And please, no one use the “it’s all about the money” excuse. Hell, slavery was “all about the money” and how many of us condone that behavior? Racism is racism, even when it’s racism within the same group, now called self-hate.

Well let’s use their own motivation to our favor, “if it don’t make dollars, it don’t make sense (cents)!” Don’t allow your hard-earned dollars to be used from anything that divides the Black race and weakens our already weaknesses.

There’s no acceptable denial for Diddy. In fact, he purposely omitted dark-skinned women and there’s proof. On the black and white TV ad for Diddy’s vodka already airing, it only includes light-skinned women. Diddy’s ignorance is astounding because his twin daughters are dark-skinned. He MUST not connect the dots that he is devaluing his own daughters and insulting his own momma!

Now, this falls right in line with the marketing of Diddy’s perfume too. As I was shopping in Macy’s over a year ago, I saw a large advertisement for Diddy’s perfume with Diddy in the middle of two non-Black women. I thought to myself, I guess my money isn’t good enough for him because that ad didn’t speak to me; as a matter of fact, it was insulting that he CHOSE NOT to use, AT LEAST, one Black woman in his ad.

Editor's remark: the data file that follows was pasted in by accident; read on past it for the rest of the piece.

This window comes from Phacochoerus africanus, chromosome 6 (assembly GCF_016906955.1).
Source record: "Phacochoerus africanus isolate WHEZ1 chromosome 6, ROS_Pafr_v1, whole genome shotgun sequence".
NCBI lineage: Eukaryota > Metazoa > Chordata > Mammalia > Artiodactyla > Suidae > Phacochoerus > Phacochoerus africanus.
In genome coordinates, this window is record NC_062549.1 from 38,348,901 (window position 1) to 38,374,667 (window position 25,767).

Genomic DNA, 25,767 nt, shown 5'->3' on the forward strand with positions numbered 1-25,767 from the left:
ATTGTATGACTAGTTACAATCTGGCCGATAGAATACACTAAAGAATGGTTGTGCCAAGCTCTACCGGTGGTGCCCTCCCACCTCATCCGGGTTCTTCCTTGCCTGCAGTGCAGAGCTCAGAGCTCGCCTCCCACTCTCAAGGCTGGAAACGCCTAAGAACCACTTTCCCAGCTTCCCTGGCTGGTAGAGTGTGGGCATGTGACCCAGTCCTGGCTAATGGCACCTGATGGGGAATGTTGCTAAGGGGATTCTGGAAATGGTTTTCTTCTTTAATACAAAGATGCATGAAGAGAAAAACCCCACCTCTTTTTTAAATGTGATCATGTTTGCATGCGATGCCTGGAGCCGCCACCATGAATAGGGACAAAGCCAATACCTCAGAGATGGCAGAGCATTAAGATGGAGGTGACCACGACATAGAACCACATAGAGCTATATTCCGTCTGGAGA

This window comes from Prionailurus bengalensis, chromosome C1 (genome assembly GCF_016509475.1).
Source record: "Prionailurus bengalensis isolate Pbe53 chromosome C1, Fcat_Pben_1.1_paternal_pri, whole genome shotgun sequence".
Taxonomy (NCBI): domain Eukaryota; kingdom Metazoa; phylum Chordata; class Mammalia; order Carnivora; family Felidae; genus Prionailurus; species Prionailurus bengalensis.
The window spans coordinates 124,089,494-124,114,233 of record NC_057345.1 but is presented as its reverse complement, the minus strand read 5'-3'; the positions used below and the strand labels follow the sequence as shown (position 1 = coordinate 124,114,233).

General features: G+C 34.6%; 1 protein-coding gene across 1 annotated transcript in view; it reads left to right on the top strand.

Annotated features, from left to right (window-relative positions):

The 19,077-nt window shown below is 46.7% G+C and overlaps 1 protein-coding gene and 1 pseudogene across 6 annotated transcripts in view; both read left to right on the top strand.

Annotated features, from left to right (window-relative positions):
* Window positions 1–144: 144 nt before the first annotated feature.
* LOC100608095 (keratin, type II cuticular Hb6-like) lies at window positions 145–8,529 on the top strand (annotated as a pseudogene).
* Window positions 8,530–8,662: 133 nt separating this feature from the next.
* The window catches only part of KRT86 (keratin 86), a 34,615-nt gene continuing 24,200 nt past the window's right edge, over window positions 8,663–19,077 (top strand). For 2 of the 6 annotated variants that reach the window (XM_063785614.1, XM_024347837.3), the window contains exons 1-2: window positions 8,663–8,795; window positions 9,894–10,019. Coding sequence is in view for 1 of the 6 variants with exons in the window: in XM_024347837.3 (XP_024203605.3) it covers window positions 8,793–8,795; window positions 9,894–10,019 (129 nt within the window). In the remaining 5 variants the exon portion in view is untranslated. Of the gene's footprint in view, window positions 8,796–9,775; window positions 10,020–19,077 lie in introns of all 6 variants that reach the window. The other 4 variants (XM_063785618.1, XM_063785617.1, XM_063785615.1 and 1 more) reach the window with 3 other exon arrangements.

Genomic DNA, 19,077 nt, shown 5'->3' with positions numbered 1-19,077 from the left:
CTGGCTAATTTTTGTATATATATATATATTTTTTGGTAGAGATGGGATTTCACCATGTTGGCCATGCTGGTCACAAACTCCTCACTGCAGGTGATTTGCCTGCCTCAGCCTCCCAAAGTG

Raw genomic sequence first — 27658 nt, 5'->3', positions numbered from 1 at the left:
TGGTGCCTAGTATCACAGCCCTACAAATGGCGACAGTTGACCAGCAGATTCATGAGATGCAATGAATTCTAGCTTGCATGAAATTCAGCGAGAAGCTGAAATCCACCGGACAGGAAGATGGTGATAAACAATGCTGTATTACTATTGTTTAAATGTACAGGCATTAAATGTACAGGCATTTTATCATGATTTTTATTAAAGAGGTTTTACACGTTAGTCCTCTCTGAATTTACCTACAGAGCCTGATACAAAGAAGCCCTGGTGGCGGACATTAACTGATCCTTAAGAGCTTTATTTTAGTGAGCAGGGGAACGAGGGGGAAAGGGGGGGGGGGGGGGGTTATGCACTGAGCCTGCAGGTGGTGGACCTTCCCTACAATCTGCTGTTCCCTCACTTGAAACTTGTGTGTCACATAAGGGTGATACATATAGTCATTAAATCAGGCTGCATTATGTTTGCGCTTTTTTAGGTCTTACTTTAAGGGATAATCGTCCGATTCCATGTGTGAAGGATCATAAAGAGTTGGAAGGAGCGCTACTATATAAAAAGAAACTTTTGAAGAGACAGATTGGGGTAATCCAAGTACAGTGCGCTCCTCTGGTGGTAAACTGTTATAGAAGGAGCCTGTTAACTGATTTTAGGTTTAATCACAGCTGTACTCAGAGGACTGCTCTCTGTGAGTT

Don’t these fools realize that Black women are their MAIN market and will support a Black male, especially one in the music industry, in a quick second IF THEY FELT CARED FOR? Well according to the US Census Bureau, there are about 112 million White females and only 20 million Black females, so if this marketing of Black men with non-Black women WORKED, then why is today’s Black music sales by Black men so dismal and declining fast and in a hurry? If non-Black women were truly ALL INTO BLACK MEN, then why are these types of marketing strategies NOT rendering much higher sales figures? There are about 130 million non-Black women and I just don’t see the omitting of Black women in the lives of Black men working and equating to 7X more sales. It seems MOST of “them” don’t realize Black women are Black men’s BIGGEST supporters. As a matter of fact, sales figures are doing the opposite, they are declining!

BlackMediaReview.com has been reviewing and tracing the sales figures of so-called Black movies and record sales for the past two and a half years religiously every week. Spike Lee, who is usually a shoe-in for making a profitable movie, failed miserable with his Miracle at St. Anna’s, where he promotes the heck out of Black men swooning over White women; so much so that I simply walked out the movie in disgust. The movie is his biggest loser to date.

Then examine the careers of Taye Diggs, Cedric the Entertainer and many others after they made shows/movies featuring non-Black women. They, too, are huge flops! Terrence Howard, who in an interview in Essence Magazine, a Black female publication, dissed Black women. Then when he released his debut album, his record sales were so low that many didn’t even check to see if he could sing or not. Black women just didn’t care and apparently, neither did non-Black women. His sales didn’t reach 60,000.